'Philippines' on Serious Eats

Disappointing Peanut Donuts at Mister Donut in the Philippines

Do good peanut donuts exist out there? The Mister Donut stand at the Manila airport's Terminal 2. [Photographs: Lee Zalben] I was on my way to Cebu, an island in the Philippines for some serious scuba diving but ran into a layover at the Manila airport. I was intrigued when I spotted a Choco-Peanut Donut at the Mister Donut, located right by my departure gate. No matter how you look at it, this donut wasn't very chocolatey or nutty! Of course I bought one, but I'm sorry to say, it was not all that special. It had very little chocolate flavor, and the peanut coating was very, very light, however the donut did have a very soft cakey texture.... More

Grocery Ninja: Tsokolate—Smokey, Nutty, Pinoy Hot Chocolate

The Grocery Ninja leaves no aisle unexplored, no jar unopened, no produce untasted. Creep along with her below, and read all her mission reports here. Sweet glutinous rice in Pinoy hot chocolate. Photograph from chotda on Flickr The boyfriend mentioned something interesting recently: Coffee breaks are the nonsmoker's smoke break. He wasn't referring to the communal pot of watered down joe most offices brew up in the morning and keep on a burner all day, though. He was referring to the process of pulling a perfect shot of espresso, frothing milk till it's just right, then bringing it all together in an earnest little cappuccino. I had never thought of it that way, but making coffee can be a meditative... More

Blogwatch: Did You Know 'Adidas' Are Grilled Chicken Feet?

Photograph courtesy of Burnt Lumpia I had no idea until I read this post on Burnt Lumpia. Says its proprietor, Marvin: In the Philippines, street food vendors can be found grilling marinated chicken feet that are playfully nicknamed "Adidas" (three toes = three stripes). Similarly, grilled chicken heads are referred to as "helmets," and pig ears are known as the ever-so-80's "Walkman". I'm not making this up. He's got tips on picking the best chicken feet and a recipe to grill them up right.... More

Sago Palm: The Tree of Life is Full of Carbs and Fat

Last month on a visit to Butuan City in the Philippines, writer Robyn Eckhardt and photographer David Hagerman of Eating Asia witnessed the traditional processing of the sago palm, a plant mostly used for its tapioca-like sago flour. They thoroughly document the breakdown of the "Tree of Life" in three parts: extracting starch from the hack-out trunk shreds, using the flour in sweet coconut-flavored sago flatcakes, and frying up the fat-rich sago worms that hatch in the sago palm's trunk. Never before have I wanted to try something made of sago so badly. But I think I'll save the fried worms for later, even if they tasted "crispy, salty, and greasy, with a lick of smoke."... More

Pizza in Manila: Cibo

Ladies and gents, my homeslices, every now and then one of you writes in with a review and info about far-flung pizzerias that are way out of the range of typical Slice coverage. Today, we've got such an item for you. Mark Cohen (pictured, below right), who lives part of the year in Manila and whose first Manila dispatch appears here, is back with another report. —Adam Cibo is the ten-year-old brainchild of one of Manila's most dynamic and accomplished business people, Margarita Fores. Born in Manila, she moved to New York City when she was 15 and lived there... More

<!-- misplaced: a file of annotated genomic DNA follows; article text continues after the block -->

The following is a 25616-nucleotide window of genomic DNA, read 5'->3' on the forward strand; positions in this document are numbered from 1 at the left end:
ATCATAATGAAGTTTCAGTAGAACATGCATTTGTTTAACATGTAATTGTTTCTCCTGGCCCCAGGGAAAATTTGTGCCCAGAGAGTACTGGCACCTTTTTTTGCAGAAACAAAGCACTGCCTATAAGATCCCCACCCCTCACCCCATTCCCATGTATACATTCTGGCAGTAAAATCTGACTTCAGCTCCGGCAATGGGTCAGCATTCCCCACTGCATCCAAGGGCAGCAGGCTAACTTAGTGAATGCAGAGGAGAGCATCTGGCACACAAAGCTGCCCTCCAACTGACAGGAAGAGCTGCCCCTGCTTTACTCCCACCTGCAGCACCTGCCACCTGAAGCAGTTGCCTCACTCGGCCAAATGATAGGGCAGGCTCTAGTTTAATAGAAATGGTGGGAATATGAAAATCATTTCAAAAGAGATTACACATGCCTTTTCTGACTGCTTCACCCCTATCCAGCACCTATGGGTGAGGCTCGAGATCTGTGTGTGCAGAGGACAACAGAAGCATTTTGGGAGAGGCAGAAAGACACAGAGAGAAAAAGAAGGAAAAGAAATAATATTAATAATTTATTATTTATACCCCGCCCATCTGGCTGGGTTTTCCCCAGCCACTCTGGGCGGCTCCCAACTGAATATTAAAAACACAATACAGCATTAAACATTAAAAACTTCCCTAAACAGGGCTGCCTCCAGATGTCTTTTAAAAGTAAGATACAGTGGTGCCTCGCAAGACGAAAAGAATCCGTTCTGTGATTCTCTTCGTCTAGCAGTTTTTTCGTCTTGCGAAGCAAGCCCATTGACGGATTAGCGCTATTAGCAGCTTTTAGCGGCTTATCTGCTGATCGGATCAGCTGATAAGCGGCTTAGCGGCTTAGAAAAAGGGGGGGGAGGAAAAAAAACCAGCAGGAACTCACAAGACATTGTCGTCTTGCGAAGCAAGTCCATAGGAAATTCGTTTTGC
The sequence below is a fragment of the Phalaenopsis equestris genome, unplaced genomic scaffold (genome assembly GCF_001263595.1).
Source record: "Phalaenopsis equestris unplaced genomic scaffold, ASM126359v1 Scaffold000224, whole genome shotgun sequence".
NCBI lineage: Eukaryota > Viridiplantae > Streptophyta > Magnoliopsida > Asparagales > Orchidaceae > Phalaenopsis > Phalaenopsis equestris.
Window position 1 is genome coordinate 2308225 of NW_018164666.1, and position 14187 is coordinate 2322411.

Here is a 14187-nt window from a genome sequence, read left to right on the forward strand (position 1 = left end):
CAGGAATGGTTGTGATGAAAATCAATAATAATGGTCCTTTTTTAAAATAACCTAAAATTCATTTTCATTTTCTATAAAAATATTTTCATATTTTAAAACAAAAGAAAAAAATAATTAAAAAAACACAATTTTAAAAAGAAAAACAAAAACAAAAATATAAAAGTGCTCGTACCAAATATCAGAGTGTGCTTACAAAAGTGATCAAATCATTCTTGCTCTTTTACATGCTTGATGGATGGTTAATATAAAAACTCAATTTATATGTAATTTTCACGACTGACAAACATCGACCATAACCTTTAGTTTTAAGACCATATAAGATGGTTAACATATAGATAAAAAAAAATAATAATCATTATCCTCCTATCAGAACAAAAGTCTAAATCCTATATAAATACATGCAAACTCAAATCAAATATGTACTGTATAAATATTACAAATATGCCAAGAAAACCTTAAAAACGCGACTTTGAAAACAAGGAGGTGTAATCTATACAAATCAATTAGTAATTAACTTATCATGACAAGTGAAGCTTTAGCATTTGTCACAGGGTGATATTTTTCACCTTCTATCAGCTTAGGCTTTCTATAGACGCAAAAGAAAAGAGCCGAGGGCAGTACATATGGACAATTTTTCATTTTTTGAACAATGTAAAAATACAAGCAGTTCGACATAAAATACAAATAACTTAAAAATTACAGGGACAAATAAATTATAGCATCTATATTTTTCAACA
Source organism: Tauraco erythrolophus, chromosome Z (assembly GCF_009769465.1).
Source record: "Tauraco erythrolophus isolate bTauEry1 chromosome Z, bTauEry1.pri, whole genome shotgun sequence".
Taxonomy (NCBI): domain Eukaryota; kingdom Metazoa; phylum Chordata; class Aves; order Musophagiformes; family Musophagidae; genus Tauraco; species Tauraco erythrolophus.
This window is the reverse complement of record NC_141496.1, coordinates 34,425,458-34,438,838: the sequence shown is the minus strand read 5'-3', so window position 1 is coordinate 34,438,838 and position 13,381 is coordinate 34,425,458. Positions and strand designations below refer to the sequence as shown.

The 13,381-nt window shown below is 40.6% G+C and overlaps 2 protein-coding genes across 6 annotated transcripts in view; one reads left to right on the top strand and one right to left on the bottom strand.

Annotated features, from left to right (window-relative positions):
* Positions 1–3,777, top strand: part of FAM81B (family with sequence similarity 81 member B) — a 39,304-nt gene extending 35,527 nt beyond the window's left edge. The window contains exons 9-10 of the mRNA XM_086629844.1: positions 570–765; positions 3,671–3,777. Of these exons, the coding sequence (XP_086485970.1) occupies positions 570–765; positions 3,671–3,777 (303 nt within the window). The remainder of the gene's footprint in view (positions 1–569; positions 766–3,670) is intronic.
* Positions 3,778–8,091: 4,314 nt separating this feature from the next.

Pizza in Manila: Nuccio's

Ladies and gents, my homeslices, every now and then one of you writes in with reviews and info about far-flung pizzerias that are way out of the range of typical Slice coverage. Today, we've got such an item for you. Mark Cohen, who lives part of the year in Manila, submitted a couple dispatches about some pizzerias in the Philippines. Here's the first of his reports. —The Mgmt. Words and photographs by Mark Cohen | I grew up in the New York City area and lived there until I left for college. I was a typical New York pizza freak—except... More

Morning at a Filipino Wet Market

Lori over at Dessert Comes First has a lovely photo essay from visiting her neighborhood wet market in the Philippines: "Here, the fish are so fresh that they’re still jumping about, eagerly gulping their last breaths. The fishmongers are so adept at scaling the tilapia that their eyes are everywhere but on the fish. Clams are squirting seawater from their shells, and the market’s aisles are strewn with large containers of just-caught catch from the sea. This is as close to my food source as I can get here in the city. Some stalls over, seafood like squid and baby crabs are lined up attractively, waiting for the next lucky buyer."... More

The Lechon Of La Loma

Filipinos like to eat pork and so it shouldn't come as a surprise that the number one dish expected at any big party or holiday feast in the Philippines is lechon: an entire suckling pig stuffed with herbs, slow-roasted for hours over charcoal, and served whole, its skin turned golden-red and crispy but the meat inside still moist and delectable. Sidney Snoeck has a mouthwatering set of photos from the district of La Loma, the lechon capital of the Philippines, where much of the neighborhood lives and works in compounds dedicated to roasting pigs year-round.... More

Marketman's Philippine Fruit Index

Marketman’s Philippine Fruit Index: "I was recently reviewing a reference guide which had a section on tropical fruits from this part of the world and I was surprised to note that I seemed to have covered many of the fruits in the book. Turns out that Marketmanila has already featured over 50 locally-grown fruits in the past two years!!" (If you read nothing else, make sure to check out his Mango Slicing 101—it's pretty easy once you know what to do.)... More

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